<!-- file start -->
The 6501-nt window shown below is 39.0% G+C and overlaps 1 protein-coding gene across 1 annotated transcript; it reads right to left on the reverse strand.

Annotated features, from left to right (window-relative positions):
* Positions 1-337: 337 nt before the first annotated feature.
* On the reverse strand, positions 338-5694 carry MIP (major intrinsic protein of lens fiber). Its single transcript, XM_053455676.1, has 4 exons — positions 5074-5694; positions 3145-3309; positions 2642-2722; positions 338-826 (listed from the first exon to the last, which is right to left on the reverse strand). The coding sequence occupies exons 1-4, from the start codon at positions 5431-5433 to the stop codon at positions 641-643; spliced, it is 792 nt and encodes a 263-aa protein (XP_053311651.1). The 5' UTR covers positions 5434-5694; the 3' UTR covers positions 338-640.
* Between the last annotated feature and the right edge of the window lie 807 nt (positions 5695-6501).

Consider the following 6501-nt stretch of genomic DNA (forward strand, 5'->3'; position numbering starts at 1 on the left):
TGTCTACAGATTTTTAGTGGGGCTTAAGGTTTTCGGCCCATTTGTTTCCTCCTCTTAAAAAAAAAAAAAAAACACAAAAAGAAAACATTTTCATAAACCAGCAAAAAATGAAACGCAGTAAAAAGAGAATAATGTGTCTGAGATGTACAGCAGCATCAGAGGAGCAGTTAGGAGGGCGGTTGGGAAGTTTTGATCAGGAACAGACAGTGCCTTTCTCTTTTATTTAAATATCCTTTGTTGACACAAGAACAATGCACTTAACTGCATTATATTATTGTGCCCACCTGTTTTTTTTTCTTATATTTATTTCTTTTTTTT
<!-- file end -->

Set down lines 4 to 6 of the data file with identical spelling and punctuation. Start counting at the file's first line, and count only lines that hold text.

* On the reverse strand, positions 338-5694 carry MIP (major intrinsic protein of lens fiber). Its single transcript, XM_053455676.1, has 4 exons — positions 5074-5694; positions 3145-3309; positions 2642-2722; positions 338-826 (listed from the first exon to the last, which is right to left on the reverse strand). The coding sequence occupies exons 1-4, from the start codon at positions 5431-5433 to the stop codon at positions 641-643; spliced, it is 792 nt and encodes a 263-aa protein (XP_053311651.1). The 5' UTR covers positions 5434-5694; the 3' UTR covers positions 338-640.
* Between the last annotated feature and the right edge of the window lie 807 nt (positions 5695-6501).

Consider the following 6501-nt stretch of genomic DNA (forward strand, 5'->3'; position numbering starts at 1 on the left):